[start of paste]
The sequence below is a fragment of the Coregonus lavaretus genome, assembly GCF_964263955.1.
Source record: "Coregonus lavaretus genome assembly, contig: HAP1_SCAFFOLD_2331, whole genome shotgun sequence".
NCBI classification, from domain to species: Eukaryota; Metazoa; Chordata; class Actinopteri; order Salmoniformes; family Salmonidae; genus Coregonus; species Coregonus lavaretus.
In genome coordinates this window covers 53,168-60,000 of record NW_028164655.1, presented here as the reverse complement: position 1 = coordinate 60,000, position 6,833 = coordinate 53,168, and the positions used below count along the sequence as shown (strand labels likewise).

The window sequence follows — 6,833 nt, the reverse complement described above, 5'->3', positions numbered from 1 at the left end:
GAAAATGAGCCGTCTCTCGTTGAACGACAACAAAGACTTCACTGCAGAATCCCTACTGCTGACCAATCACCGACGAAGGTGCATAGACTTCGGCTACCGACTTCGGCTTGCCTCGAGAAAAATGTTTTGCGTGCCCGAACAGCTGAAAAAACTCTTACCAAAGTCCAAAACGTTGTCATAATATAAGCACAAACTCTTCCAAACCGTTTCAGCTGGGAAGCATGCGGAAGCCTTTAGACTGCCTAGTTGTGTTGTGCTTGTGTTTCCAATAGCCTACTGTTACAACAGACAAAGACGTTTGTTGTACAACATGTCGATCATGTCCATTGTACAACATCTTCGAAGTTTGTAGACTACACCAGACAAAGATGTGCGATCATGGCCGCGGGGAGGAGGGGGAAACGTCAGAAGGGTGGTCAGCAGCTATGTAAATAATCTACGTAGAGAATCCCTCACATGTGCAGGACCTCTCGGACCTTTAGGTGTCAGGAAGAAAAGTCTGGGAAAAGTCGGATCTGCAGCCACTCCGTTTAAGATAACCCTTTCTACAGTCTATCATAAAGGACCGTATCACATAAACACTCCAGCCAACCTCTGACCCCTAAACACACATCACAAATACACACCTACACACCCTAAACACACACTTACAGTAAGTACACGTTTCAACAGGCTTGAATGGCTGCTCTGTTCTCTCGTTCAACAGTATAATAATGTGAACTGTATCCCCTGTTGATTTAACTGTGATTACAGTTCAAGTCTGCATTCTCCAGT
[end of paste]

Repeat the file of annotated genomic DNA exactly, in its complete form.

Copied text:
The sequence below is a fragment of the Coregonus lavaretus genome, assembly GCF_964263955.1.
Source record: "Coregonus lavaretus genome assembly, contig: HAP1_SCAFFOLD_2331, whole genome shotgun sequence".
NCBI classification, from domain to species: Eukaryota; Metazoa; Chordata; class Actinopteri; order Salmoniformes; family Salmonidae; genus Coregonus; species Coregonus lavaretus.
In genome coordinates this window covers 53,168-60,000 of record NW_028164655.1, presented here as the reverse complement: position 1 = coordinate 60,000, position 6,833 = coordinate 53,168, and the positions used below count along the sequence as shown (strand labels likewise).

The window sequence follows — 6,833 nt, the reverse complement described above, 5'->3', positions numbered from 1 at the left end:
GAAAATGAGCCGTCTCTCGTTGAACGACAACAAAGACTTCACTGCAGAATCCCTACTGCTGACCAATCACCGACGAAGGTGCATAGACTTCGGCTACCGACTTCGGCTTGCCTCGAGAAAAATGTTTTGCGTGCCCGAACAGCTGAAAAAACTCTTACCAAAGTCCAAAACGTTGTCATAATATAAGCACAAACTCTTCCAAACCGTTTCAGCTGGGAAGCATGCGGAAGCCTTTAGACTGCCTAGTTGTGTTGTGCTTGTGTTTCCAATAGCCTACTGTTACAACAGACAAAGACGTTTGTTGTACAACATGTCGATCATGTCCATTGTACAACATCTTCGAAGTTTGTAGACTACACCAGACAAAGATGTGCGATCATGGCCGCGGGGAGGAGGGGGAAACGTCAGAAGGGTGGTCAGCAGCTATGTAAATAATCTACGTAGAGAATCCCTCACATGTGCAGGACCTCTCGGACCTTTAGGTGTCAGGAAGAAAAGTCTGGGAAAAGTCGGATCTGCAGCCACTCCGTTTAAGATAACCCTTTCTACAGTCTATCATAAAGGACCGTATCACATAAACACTCCAGCCAACCTCTGACCCCTAAACACACATCACAAATACACACCTACACACCCTAAACACACACTTACAGTAAGTACACGTTTCAACAGGCTTGAATGGCTGCTCTGTTCTCTCGTTCAACAGTATAATAATGTGAACTGTATCCCCTGTTGATTTAACTGTGATTACAGTTCAAGTCTGCATTCTCCAGT